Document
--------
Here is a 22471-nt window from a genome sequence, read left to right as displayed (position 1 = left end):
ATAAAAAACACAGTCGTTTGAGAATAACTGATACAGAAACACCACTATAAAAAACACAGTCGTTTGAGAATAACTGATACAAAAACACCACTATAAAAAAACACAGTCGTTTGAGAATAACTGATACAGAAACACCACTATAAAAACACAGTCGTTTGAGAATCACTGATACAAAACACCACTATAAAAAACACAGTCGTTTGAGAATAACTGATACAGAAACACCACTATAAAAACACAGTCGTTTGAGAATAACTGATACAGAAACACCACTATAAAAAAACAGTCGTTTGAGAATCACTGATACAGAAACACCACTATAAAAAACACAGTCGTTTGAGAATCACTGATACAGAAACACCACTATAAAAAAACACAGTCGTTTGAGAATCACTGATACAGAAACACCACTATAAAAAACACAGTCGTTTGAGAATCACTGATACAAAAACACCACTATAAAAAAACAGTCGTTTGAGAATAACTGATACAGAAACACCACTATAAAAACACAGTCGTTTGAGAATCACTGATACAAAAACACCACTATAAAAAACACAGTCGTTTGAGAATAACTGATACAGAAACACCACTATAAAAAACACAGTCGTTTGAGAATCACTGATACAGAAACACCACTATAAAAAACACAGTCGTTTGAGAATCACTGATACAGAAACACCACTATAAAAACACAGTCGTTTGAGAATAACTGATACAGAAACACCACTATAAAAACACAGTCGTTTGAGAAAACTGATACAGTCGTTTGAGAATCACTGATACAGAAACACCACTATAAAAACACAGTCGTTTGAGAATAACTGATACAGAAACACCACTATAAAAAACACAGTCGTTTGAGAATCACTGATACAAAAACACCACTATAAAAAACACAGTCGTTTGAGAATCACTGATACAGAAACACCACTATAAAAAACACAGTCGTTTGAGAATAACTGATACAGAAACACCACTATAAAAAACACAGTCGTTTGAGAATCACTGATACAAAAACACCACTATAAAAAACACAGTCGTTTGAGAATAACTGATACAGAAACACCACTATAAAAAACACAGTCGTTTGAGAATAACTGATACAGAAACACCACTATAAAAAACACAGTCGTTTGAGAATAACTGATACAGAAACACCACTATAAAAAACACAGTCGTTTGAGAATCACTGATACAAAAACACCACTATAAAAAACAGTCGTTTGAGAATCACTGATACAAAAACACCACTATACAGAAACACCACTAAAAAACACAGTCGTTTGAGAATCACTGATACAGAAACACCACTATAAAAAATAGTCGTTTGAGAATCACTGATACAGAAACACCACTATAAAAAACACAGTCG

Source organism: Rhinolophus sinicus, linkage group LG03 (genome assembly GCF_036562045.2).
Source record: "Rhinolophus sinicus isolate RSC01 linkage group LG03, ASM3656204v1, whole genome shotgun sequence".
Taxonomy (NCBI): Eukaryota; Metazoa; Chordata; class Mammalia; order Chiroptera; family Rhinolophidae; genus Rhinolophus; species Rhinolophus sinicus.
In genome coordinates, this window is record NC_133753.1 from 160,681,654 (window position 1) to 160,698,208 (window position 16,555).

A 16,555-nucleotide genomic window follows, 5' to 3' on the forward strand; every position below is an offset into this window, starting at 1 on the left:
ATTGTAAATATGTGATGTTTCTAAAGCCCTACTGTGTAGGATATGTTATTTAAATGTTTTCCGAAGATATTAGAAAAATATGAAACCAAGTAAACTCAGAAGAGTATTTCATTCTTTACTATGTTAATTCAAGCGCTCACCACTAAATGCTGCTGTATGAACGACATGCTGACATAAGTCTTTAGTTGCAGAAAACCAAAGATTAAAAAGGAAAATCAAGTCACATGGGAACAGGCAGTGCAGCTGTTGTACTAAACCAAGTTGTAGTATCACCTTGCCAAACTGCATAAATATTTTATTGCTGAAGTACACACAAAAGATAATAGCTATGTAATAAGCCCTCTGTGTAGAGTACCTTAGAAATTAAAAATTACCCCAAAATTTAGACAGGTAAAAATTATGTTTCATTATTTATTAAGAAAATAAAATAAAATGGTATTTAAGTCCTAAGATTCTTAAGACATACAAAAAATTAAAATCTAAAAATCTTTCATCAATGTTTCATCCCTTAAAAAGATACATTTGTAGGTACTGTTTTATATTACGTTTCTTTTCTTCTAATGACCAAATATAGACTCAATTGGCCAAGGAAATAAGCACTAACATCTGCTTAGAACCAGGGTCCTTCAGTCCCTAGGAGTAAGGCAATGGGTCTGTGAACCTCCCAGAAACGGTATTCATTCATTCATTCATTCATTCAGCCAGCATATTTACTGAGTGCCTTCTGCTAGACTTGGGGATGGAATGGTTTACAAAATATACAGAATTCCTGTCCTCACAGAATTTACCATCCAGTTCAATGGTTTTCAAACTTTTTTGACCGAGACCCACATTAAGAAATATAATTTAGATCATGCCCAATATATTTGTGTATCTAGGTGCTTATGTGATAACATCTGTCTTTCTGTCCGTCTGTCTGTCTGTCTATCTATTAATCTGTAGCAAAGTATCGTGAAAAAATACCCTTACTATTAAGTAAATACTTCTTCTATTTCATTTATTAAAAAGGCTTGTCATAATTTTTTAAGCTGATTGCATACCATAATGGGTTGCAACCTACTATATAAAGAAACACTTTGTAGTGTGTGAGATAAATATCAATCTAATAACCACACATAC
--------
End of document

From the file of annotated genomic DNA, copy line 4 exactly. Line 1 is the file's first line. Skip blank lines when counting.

Source record: "Rhinolophus sinicus isolate RSC01 linkage group LG03, ASM3656204v1, whole genome shotgun sequence".